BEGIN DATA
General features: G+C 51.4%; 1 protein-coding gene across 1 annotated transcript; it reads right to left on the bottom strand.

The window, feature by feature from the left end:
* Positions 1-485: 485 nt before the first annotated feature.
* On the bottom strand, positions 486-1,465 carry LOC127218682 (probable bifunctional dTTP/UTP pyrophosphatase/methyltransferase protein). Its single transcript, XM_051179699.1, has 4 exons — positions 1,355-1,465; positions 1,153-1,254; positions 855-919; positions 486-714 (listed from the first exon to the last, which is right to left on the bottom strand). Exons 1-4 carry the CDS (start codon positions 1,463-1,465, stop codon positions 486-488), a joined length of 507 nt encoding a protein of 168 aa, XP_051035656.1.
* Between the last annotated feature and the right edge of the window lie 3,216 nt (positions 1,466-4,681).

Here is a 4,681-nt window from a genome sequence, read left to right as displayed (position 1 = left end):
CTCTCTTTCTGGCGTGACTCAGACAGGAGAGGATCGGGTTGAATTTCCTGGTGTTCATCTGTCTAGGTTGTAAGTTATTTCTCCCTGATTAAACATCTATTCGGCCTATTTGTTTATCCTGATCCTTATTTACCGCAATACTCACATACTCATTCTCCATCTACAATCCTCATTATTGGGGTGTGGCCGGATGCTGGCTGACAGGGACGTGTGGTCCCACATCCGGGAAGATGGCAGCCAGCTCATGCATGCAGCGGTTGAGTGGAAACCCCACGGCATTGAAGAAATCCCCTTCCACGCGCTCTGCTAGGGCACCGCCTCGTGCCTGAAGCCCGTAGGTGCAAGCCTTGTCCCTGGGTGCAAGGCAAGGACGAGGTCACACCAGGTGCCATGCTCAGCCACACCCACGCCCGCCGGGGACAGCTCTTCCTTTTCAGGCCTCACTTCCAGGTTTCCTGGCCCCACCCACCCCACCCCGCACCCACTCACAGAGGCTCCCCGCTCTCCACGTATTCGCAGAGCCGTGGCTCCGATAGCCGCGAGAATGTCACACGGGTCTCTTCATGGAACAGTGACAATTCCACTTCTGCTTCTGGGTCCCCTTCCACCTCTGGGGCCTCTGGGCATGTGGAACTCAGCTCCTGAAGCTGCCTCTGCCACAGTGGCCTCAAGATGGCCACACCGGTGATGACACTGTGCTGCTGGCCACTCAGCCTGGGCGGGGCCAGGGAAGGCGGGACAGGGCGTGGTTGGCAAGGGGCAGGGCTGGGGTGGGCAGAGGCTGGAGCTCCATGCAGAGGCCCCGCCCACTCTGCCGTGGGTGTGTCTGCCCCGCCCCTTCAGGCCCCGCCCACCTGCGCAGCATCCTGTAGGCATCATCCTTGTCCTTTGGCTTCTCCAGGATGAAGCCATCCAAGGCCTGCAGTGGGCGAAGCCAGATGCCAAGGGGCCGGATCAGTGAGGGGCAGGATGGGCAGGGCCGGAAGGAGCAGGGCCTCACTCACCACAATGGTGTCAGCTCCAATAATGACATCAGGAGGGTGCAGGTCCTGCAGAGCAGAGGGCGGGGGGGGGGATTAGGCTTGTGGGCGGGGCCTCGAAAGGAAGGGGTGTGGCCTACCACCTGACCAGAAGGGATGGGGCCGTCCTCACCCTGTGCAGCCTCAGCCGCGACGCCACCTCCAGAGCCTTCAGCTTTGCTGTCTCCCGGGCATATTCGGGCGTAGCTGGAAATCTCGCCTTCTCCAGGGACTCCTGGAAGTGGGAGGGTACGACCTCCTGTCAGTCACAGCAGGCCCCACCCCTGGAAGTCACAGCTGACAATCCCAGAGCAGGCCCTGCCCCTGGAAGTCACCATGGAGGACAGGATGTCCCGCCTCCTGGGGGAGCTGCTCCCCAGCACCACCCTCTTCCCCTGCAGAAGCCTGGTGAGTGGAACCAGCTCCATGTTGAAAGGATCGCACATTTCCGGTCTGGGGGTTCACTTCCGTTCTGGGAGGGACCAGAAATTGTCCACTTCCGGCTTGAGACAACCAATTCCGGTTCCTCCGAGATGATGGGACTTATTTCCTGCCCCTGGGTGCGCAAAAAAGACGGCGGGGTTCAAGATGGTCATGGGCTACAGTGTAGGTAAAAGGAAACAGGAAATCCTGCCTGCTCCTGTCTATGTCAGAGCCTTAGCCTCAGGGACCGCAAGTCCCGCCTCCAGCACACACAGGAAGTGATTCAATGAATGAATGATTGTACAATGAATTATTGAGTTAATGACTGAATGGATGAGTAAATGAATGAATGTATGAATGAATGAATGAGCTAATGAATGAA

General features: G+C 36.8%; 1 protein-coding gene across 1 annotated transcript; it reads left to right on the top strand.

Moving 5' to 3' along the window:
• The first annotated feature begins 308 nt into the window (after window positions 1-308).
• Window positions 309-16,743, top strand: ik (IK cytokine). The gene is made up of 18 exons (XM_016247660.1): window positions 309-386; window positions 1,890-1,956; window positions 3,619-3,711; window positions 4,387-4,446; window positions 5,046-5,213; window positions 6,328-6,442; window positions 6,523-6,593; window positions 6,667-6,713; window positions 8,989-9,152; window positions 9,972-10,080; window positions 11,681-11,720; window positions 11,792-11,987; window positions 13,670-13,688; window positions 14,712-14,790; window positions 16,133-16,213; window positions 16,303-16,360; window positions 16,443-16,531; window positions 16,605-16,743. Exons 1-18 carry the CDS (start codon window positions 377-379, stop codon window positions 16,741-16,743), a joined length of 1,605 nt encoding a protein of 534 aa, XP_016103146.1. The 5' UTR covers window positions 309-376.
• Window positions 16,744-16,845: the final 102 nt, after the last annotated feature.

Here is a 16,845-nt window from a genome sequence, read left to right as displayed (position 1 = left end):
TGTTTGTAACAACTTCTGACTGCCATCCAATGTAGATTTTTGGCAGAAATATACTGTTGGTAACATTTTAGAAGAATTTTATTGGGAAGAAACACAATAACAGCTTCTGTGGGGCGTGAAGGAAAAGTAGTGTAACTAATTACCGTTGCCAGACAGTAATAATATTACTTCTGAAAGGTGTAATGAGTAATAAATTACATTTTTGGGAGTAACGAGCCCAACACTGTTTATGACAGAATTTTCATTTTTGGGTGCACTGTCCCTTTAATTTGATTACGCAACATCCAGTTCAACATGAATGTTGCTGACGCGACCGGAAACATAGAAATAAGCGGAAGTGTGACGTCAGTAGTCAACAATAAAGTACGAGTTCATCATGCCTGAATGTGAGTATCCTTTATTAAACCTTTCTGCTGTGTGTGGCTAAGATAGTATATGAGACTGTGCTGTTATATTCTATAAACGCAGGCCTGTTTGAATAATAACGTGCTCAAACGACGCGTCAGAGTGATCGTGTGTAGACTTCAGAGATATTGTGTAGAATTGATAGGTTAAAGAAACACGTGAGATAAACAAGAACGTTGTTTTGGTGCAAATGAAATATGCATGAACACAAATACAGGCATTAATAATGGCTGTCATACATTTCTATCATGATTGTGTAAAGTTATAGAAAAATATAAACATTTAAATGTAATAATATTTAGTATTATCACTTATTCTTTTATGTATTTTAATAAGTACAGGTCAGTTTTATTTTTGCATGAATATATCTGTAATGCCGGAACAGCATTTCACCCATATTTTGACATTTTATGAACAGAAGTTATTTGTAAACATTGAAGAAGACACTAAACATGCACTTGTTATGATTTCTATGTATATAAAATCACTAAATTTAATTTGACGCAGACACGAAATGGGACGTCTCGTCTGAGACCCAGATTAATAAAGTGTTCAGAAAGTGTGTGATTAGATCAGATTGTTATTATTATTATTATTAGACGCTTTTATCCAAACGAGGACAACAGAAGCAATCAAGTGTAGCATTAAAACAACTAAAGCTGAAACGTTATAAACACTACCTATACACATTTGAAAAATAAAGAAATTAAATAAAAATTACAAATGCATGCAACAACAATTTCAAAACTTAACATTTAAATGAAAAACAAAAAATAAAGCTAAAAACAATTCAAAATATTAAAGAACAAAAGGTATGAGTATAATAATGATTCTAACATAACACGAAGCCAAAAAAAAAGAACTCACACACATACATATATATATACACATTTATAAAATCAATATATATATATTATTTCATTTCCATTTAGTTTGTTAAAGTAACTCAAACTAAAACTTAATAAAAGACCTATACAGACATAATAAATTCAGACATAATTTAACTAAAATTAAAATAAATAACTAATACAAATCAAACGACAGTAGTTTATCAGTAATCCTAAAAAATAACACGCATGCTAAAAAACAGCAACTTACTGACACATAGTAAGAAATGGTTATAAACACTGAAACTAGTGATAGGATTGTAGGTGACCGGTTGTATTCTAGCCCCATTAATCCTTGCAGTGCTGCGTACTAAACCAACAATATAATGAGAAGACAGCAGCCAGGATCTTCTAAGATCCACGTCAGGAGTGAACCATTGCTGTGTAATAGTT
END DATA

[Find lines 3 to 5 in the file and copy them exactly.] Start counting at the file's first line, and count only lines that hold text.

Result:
* Positions 1-485: 485 nt before the first annotated feature.
* On the bottom strand, positions 486-1,465 carry LOC127218682 (probable bifunctional dTTP/UTP pyrophosphatase/methyltransferase protein). Its single transcript, XM_051179699.1, has 4 exons — positions 1,355-1,465; positions 1,153-1,254; positions 855-919; positions 486-714 (listed from the first exon to the last, which is right to left on the bottom strand). Exons 1-4 carry the CDS (start codon positions 1,463-1,465, stop codon positions 486-488), a joined length of 507 nt encoding a protein of 168 aa, XP_051035656.1.
* Between the last annotated feature and the right edge of the window lie 3,216 nt (positions 1,466-4,681).